For organisations that have woven data into their culture, the emergence of Data Stewards follows naturally. Microsoft explains that, "data stewards are business users with expert knowledge of business processes and how data is used within those processes." It recommends this role as as the “go to” person for data related enquiries coming from co-workers and managers seeking to "validate the accuracy, completeness, or validity of data within a business context." 

Beware hidden bias in Big Data and your brain

It has been said that "Interpreting data is more of an art than a science." Kate Crawford, a principal researcher at Microsoft Research reminds us in her post at HBR that "data and data sets are not objective; they are creations of human design. We give numbers their voice, draw inferences from them and define their meaning through our interpretations. Hidden biases in both the collection and analysis stages present considerable risks, and are as important to the big data equation as the numbers themselves." 

Analysts might also take heed: "the brainier you are, the better you can twist facts to your own pre-existing convictions." These findings come from a recent study by Yale's Dan M. Kahan and colleagues, and was featured by NPR as revealing that, "the better you are at reasoning numerically, the more likely you are to let your political bias skew your quantitative reasoning." 

We may have a tendency to think we are good at making predictions because we conceive of the world as more deterministic than it is. This can result in overconfidence about knowing what the future holds for our organisation. An example of this cognitive bias toward assuming patterns is noted in the Financial Times, "If a coin is tossed four times in a row, for example, and each time comes up heads, there is a bias towards expecting heads on the fifth turn." Economist Dr Ben Broadbent of the Monetary Policy Committee was quoted in the FT article, saying, “Unless reminded with hard evidence, people seem genuinely to believe that their prior predictions were different to what they actually were. The tendency to absolve ourselves of past predictive error is deep seated and, unless consciously checked, automatic".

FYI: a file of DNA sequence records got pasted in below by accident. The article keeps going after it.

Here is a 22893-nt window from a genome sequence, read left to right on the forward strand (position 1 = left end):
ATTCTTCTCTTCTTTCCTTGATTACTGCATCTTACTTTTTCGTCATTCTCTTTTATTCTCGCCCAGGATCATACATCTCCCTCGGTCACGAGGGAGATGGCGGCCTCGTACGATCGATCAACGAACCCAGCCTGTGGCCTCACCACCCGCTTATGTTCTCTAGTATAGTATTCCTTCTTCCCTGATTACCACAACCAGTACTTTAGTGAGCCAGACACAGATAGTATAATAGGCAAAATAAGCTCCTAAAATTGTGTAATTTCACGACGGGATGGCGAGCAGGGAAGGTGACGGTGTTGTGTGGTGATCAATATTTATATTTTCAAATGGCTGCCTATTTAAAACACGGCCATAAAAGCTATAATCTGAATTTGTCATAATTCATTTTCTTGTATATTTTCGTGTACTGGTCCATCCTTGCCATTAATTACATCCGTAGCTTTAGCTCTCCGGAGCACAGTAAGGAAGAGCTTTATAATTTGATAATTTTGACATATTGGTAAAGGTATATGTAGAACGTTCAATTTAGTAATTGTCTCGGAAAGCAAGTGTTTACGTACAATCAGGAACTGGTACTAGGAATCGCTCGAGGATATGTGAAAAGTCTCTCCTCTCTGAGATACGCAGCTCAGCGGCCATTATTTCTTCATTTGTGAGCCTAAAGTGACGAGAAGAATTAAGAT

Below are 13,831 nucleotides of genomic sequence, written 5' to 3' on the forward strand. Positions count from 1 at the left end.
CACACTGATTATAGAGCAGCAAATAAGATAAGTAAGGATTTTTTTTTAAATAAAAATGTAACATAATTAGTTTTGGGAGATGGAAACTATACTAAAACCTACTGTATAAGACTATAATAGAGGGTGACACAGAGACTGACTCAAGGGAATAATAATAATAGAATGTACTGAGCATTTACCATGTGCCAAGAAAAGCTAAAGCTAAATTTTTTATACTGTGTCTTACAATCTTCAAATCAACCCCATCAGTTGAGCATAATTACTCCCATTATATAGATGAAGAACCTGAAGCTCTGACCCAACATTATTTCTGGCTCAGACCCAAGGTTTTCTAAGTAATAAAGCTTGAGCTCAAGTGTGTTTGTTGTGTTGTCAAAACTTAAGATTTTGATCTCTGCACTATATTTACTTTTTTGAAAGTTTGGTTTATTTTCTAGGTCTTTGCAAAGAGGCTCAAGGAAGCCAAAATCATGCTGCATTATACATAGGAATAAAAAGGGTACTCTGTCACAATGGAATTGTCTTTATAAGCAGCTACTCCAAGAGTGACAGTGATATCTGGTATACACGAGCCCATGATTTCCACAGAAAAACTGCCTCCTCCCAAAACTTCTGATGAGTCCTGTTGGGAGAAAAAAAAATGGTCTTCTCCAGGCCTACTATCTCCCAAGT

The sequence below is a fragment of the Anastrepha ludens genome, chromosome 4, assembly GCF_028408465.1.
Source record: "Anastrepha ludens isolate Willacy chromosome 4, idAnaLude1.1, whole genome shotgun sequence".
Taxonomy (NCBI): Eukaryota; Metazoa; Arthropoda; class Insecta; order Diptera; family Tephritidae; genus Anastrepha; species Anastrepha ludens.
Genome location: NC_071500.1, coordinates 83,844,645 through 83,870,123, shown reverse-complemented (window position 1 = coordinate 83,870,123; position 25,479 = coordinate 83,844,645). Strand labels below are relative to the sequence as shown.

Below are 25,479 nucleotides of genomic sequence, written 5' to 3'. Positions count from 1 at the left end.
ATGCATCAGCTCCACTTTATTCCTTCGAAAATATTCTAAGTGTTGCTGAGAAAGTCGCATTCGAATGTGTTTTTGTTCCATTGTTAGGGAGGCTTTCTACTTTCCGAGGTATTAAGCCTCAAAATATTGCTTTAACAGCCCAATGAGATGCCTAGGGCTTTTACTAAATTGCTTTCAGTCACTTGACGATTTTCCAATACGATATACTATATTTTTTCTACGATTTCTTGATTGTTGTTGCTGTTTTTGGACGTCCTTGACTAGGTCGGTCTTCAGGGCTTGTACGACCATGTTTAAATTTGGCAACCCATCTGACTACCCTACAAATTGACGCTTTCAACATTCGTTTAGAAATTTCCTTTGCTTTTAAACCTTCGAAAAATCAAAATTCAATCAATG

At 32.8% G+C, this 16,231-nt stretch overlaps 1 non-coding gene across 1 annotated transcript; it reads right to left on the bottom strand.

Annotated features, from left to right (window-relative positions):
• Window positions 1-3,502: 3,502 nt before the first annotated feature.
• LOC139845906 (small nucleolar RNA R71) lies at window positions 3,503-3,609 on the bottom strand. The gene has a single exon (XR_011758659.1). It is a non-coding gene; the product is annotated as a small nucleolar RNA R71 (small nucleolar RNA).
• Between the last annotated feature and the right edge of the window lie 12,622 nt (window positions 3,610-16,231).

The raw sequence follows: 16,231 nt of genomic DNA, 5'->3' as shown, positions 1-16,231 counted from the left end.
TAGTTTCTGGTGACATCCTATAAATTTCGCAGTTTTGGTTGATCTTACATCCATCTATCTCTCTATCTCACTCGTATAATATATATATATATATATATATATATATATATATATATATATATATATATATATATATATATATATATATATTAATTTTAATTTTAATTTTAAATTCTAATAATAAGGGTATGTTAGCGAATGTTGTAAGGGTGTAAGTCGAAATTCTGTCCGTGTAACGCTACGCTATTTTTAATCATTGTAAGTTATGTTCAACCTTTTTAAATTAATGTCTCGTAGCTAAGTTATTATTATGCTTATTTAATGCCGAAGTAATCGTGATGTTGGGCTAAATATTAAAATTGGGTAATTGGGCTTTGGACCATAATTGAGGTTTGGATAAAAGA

Taking action in the face of the unknown

At times, data-driven predictions may only reveal enough for us to trust in the next step, without providing details of the path further ahead. Nick Tasler, CEO of Decision Pulse writes for HBR that "decision-making will always be an exercise in coping with an unknowable future. No amount of deliberation can ever guarantee that you have identified the 'right' option." He urges us to act on the best option or find ourselves caught up in planning, strategising, and number-crunching every possible consideration. 

Observe, orient, decide, and act

Data Strategist at Cause Analytics, David Pidsley agrees that there is often greater value in 'doing' rather than 'planning' when it comes to interpreting Big Data. He goes on to say, "Sticking to one path is easier when your organisation acts on business intelligence, which is founded on trusted data." When it comes to winning the race, military strategist John Boyd has a model called the OODA loop that was derived from his experience as a fighter pilot and the rapid decision making required in combat situations. Alistair Croll explains, at O'Reilly, how this looping processes relates to Big Data: the model consists of "observing your circumstances, orienting yourself to your enemy’s way of thinking and your environment, deciding on a course of action, and then acting on it." Croll notes that Big Data is about feedback and acting upon results in ways that can be observed and collected as data to be analysed in a looping process of "continuous optimisation that affects every facet of a business."

How to win the race with business intelligence

Developing predictive capability must start with integrating business intelligence into your organisation's decision making. Expert analysts are as prone to bias as anyone, so seek to identify hidden convictions and beliefs based on prior predictions that may skew findings. Appointing a Data Steward may ensure that findings fit into the business context.

Decisions based on trusted data can be used to explain and justify actions to stakeholders across the globe, using data visualisation and dashboards like those used by P&G. Ultimately, actions must be taken using the business intelligence one trusts, in uncertain conditions. It's up to leaders to encourage data-based decisions and actions throughout their organisations. Doing so will create the kind of feedback loops of continuous optimisation that are vital to changing business environments. 

At Cause Analytics, we want you to anticipate change with us in a continuous loop of accelerating growth and adaptation. Our data suggests you will win with us, if you so desire.